This Book by More addresses two controversial topics: the appropriateness or not of the philosopher’s presence in advising the princes and the punishment (death penalty) applied to thieves in England.

In More’s opinion, philosophers had the responsibility and should provide solid teaching, invaluable advice and assist the kings. As for the thieves, if there were equal conditions for all there would be no excuse for theft.

Firstly the princes are only concerned with war: a craft that is unknown to me and I do not have any desire to practice.

Death is, in this case, an unfair and useless punishment: too cruel to punish the theft and too strong to stop it.

These are Raphael’s lines, the sailor who read in Greek and “wasonly devoted to philosophy” and not Thomas More, as an author.

But some of “his contradictions” do not invalidate the firm belief that the great example was refusing to take the oath, under“ Order of Succession ” and the “Act of Supremacy ” – due to the union of Henry VIII to Anne Boleyn – with fidelity to his conscience and faith, which earned him, “clemency “ from the “ head of the Church of England ” the penalty of “ a single decapitation ” instead of “ being suspended by the neck ” and fall to the ground still alive to be “ quartered and beheaded.”


It was this fact that made him a martyr for canonization by the Catholic Church, on May 9, 1935. Erasmus praised him as a man “whose soul was more pure than any snow.” He was already made a Sir by the English crown.

History registers Thomas More’s courage, his irony and sense of humour, while on his way to the gallows he said to the guard ”Help me up carefully, I’ll manage myself going down” and then, he pulled his beard aside because it had never offended the king.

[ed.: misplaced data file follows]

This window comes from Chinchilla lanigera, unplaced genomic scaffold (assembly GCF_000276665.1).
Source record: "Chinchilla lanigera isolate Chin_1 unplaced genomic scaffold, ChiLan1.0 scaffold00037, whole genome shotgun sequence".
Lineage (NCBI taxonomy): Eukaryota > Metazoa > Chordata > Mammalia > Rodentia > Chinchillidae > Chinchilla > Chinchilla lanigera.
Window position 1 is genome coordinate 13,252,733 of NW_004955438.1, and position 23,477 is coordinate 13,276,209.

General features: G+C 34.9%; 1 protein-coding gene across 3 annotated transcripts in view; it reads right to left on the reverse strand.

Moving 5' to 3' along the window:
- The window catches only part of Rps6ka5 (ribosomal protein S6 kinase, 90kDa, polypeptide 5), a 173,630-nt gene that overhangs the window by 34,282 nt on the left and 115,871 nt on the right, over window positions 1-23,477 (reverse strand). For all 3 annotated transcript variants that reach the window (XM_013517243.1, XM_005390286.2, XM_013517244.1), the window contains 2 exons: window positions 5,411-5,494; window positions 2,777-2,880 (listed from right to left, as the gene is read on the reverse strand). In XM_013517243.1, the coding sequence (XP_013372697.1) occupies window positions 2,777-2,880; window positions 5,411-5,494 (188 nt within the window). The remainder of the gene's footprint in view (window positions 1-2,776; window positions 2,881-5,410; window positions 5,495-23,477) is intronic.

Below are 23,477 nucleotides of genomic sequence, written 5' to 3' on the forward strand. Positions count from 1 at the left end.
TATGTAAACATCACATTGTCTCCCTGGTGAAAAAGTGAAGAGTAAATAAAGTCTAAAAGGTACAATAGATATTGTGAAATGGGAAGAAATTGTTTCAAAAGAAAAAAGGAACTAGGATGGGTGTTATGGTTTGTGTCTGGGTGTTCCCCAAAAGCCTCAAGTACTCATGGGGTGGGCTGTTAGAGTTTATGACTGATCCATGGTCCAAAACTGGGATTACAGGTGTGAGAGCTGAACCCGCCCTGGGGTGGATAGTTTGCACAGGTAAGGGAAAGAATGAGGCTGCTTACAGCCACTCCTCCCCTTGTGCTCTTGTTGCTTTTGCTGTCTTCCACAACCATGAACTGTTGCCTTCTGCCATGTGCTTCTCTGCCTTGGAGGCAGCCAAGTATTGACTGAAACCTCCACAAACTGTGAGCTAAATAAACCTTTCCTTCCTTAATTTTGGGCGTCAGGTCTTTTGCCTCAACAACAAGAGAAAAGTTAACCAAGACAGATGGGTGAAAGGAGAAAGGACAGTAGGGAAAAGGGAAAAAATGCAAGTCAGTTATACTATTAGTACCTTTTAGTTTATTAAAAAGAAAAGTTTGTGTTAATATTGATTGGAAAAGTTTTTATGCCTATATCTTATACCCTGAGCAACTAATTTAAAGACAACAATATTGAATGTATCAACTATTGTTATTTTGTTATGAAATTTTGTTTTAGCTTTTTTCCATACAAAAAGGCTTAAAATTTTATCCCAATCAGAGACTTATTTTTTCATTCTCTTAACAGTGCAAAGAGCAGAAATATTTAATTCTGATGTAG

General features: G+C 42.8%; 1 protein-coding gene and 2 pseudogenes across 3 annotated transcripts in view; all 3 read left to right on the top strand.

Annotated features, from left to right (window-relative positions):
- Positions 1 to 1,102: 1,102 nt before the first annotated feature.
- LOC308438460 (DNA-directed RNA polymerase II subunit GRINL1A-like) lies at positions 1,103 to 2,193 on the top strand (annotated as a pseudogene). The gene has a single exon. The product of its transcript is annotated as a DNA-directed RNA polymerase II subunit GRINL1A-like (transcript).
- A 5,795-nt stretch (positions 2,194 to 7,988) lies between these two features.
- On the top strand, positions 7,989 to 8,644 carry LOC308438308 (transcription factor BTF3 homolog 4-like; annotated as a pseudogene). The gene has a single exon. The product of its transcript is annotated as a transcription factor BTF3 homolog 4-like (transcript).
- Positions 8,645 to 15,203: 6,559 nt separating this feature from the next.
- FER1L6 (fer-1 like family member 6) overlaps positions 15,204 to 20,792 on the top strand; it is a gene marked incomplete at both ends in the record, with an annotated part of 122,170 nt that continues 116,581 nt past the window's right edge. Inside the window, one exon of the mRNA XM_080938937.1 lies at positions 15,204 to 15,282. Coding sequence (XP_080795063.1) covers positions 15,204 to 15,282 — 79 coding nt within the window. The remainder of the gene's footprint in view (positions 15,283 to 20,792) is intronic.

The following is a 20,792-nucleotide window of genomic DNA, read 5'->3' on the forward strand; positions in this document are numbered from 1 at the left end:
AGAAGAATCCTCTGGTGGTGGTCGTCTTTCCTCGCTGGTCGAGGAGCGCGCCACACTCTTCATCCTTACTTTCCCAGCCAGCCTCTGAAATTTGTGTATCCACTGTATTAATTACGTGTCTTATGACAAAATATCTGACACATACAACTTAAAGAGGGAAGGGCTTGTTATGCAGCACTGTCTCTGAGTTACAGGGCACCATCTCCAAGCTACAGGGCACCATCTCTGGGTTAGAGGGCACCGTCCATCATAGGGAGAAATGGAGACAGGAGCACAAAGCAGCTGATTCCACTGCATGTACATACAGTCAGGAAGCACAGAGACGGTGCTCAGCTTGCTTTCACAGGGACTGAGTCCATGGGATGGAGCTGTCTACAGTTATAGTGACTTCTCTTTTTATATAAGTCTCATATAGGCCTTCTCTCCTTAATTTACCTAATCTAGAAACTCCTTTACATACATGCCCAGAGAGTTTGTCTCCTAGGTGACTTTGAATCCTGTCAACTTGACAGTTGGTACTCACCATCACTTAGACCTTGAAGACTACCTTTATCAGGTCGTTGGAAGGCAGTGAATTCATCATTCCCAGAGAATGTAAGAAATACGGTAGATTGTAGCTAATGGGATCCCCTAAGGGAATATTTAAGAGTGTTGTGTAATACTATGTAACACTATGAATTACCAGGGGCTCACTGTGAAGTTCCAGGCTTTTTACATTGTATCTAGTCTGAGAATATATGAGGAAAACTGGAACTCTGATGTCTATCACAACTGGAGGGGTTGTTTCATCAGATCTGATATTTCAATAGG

It was this humanist, a Christian English, describing citizenship, the city with physical contours, who admittedly wrote nearly 1700 years ago, the first and the most beautiful human utopias (followed by The New Atlantis by Francis Bacon in 1627), idealizing Man returning to his dignity, criticizing the reason for a State on behalf of those requirements, and a fictional Raphael..

True dignity does not consist of ruling over beggars, but over rich and happy men.

However, Thomas More understood the human being well, so he wrote “Furthermore, I was not sure that he (Raphael) would be able to endure the contradiction” , his Utopia contained, so human, a reflexion of himself.

He praised the institutions created by Utopus, founder of the island, but thus finishing his work with: “ I want it more than I expect”.

Oscar Wilde said that for each open window another would be given, he referred to utopia and wrote “TheSoul of a Man under Socialism.“

Utopias, source of alternatives, are not objectionable, the Utopians, simple unrealities, yes.


November 2012

António Marques Miguel



A UTOPIA, Tomás Morus, Lisboa, Guimarães Editores, 9ª edição, 1994

Tradução de José Marinho, Notas e Postfácio de Pinharanda Gomes


VTOPIA ou A melhor forma de governo, Thomas Morvs, Lisboa, Fundação Calouste Gulbenkian, 2ª edição revista, 2009

Tradução, com prefácio e notas de comentário de Aires A. Nascimento

Estudo introdutório de José V. de Pina Martins



Going back to the school year 2002-2003, and the subject “Thought and Communication”, fourth year, with sixteen students, we proposed to read this work and then “communicate” between text and drawing. With pleasure, I attach a partial “selection” of works, for future memory of the students in the Architecture/UAL Department.

The Island drawn with theUtopian Alphabet

Alexandra Vieira

(...) “Plato and Tomas Morus showed that Man is worth by what he can be and do, regardless of his exterior features. They showed the true search for truth, Man, in fact, searches the truth, but many times, can not live without it.”

Carlos Lemos Sequeira


João Caria Lopes

"I'm from nowhere, don't have any parents, I live in Utopia Island. I am João Pedro Utopos..."

Miguel Marcelino

(...)Utopia was not always an island; Utopos seized it and gave it his name”.

Ricardo Barbosa Vicente

The “Political triumph” in which freedom becomes, loses sight of the real conditions in which it arises”